GWR 5600 Class



  • Numerous camera views
  • Period accurate GWR Lamps
  • Variations & liveries spanning from 1923-1966
  • GWR Toad Brake Van, 7 Plank Wagon & BR 16T Mineral Wagon
  • Realistic Fully Functional Cab
  • Quick-drive Ready
  • Authentic & Immersive Sounds from Steam Sound Supreme
  • Scripted decorations (Chimneys, Safety Valves, Buffers & more)
  • 3D firebox & coal
  • Smoke particles that change depending on the season
  • Stunning fire & Dynamic smoke effects
  • Customizable Lamp arrangement (Loco & Bunker)
  • Fluctuating water dependent on route gradient
  • SimNation’s New Locomotion v2.0 scripting featuring:
  • Realistic performance physics
  • Realistic regulator & steam chest Simulation
  • Realistic Vacuum Brake Simulation
  • Realistic adhesion
  • Lump firing Simulation
  • Custom Auto Fireman
  • Customizable lamps for AI traffic
  • Performance Mode Pro for less powerful PCs
  • Gauge Oscillation at speed
  • Advanced Safety valves, chimney particles & systems
  • Fire intensity synchronized with exhaust beat
  • Carefully created simulation for realistic performance & boiler management

Quick-drive compatibility with the following DLC:


  • Build Date – 1923-28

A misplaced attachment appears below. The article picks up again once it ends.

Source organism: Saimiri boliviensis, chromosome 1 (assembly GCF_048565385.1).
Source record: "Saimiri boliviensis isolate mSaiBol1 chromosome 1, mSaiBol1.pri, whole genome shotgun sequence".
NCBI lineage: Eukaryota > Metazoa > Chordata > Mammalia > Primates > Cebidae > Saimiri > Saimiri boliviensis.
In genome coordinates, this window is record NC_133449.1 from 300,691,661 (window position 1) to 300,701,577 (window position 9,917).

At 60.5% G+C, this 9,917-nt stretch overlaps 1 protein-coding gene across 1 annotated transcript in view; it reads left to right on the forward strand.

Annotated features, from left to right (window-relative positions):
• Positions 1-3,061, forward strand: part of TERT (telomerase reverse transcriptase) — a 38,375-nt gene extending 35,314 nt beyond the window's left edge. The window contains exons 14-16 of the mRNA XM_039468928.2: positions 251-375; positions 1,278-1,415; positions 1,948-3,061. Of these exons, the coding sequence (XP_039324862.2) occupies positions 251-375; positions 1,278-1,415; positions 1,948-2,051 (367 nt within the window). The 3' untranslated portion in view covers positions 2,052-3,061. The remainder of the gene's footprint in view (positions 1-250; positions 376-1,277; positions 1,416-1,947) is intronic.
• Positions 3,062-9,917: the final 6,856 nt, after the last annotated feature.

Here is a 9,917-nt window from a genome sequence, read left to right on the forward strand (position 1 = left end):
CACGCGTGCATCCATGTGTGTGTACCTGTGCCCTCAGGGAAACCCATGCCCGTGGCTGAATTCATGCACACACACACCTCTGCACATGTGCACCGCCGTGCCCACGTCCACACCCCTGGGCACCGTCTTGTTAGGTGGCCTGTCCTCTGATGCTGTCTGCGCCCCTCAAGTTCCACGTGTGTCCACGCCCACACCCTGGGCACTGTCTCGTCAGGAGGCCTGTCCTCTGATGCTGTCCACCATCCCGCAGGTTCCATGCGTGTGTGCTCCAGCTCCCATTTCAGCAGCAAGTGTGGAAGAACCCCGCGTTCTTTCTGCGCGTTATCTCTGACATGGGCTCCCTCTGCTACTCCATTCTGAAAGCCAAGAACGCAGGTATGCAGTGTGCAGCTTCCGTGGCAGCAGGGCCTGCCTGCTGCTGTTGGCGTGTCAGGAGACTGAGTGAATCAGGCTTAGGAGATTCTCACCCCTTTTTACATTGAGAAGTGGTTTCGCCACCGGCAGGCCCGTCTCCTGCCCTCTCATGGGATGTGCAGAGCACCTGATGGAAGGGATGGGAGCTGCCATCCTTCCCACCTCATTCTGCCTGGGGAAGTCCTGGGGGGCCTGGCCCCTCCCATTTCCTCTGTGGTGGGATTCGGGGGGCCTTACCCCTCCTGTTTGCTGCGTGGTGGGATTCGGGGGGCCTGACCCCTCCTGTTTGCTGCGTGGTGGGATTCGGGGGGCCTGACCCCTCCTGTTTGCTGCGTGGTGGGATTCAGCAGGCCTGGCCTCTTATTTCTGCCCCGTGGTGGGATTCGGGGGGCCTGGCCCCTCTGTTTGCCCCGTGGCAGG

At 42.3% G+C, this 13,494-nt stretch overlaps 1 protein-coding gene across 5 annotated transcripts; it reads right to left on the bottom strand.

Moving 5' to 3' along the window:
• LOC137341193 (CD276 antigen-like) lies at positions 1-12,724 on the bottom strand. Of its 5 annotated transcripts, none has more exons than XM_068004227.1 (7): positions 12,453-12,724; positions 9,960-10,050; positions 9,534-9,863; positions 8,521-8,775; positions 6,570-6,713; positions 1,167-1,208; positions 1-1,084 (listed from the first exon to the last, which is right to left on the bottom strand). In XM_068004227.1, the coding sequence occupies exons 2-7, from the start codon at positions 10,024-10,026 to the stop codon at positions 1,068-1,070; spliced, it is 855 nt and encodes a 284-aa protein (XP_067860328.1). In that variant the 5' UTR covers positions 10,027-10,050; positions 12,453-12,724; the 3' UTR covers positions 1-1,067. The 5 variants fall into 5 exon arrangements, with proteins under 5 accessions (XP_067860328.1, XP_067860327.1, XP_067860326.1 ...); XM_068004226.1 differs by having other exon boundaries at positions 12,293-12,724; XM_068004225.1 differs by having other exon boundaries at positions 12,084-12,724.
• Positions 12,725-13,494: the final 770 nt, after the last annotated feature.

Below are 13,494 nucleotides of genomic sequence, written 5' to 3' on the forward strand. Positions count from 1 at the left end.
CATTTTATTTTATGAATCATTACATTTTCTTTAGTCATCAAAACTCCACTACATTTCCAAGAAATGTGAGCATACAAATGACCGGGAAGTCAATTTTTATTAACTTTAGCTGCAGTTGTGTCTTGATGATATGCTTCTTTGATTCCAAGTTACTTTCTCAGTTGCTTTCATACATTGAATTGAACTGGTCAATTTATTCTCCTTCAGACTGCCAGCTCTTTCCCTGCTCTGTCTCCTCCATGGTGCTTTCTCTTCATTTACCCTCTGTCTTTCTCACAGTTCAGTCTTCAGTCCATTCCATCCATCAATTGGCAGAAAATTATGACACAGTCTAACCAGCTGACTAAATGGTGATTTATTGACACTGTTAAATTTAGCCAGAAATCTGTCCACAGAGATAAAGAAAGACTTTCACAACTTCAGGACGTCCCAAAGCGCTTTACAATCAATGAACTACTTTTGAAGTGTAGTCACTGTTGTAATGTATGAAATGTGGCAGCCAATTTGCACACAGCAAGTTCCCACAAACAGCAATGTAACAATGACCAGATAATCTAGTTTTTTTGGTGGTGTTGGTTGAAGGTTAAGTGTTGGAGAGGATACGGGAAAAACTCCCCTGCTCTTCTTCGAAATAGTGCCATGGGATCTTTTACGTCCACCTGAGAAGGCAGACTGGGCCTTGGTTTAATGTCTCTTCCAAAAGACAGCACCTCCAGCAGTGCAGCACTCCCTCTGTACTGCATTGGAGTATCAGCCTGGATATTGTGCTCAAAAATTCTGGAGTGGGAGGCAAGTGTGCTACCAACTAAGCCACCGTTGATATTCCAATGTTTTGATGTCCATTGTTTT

• Running Service – 1923-1966 (43 Years)
  • Wheel Arrangement – 0-6-2T
  • Number of Cylinders – 2
  • Boiler Pressure – 200 PSI
  • Designer – Charles Collet

Size: 3.46GB

SKU: 57765 Category:



The GWR 5600 Class is a class of 0-6-2T steam locomotive built between 1924 and 1928. They were designed by Charles Collett for the Great Western Railway (GWR), and were introduced into traffic in 1924. After the 1923 grouping, Swindon inherited a large and variable collection of locomotives from historic Welsh railway companies, which did not fit into their standardization program. GWR boiler inspectors arrived en masse and either condemned the original locomotives or had them rebuilt. The systematic destruction of many examples of locomotives, most still in serviceable condition, followed, but various were worked alongside 5600 Class.

Two hundred GWR 5600 Class replacement locomotives were built and remained in service until withdrawn by British Railways between 1962 and 1965. Nine of the class have survived into preservation.

When the GWR took over the Welsh valley lines, they discovered that the Welsh locomotive crews liked their 0-6-2T locomotives. Rather than a new design the 5600 Class was a “Swindonised” version of the Rhymney Railway M class and R class locomotives. The 1904 M class (and the similar 1909 R class) were successful designs ideally suited to hauling heavy coal trains a relatively short distance.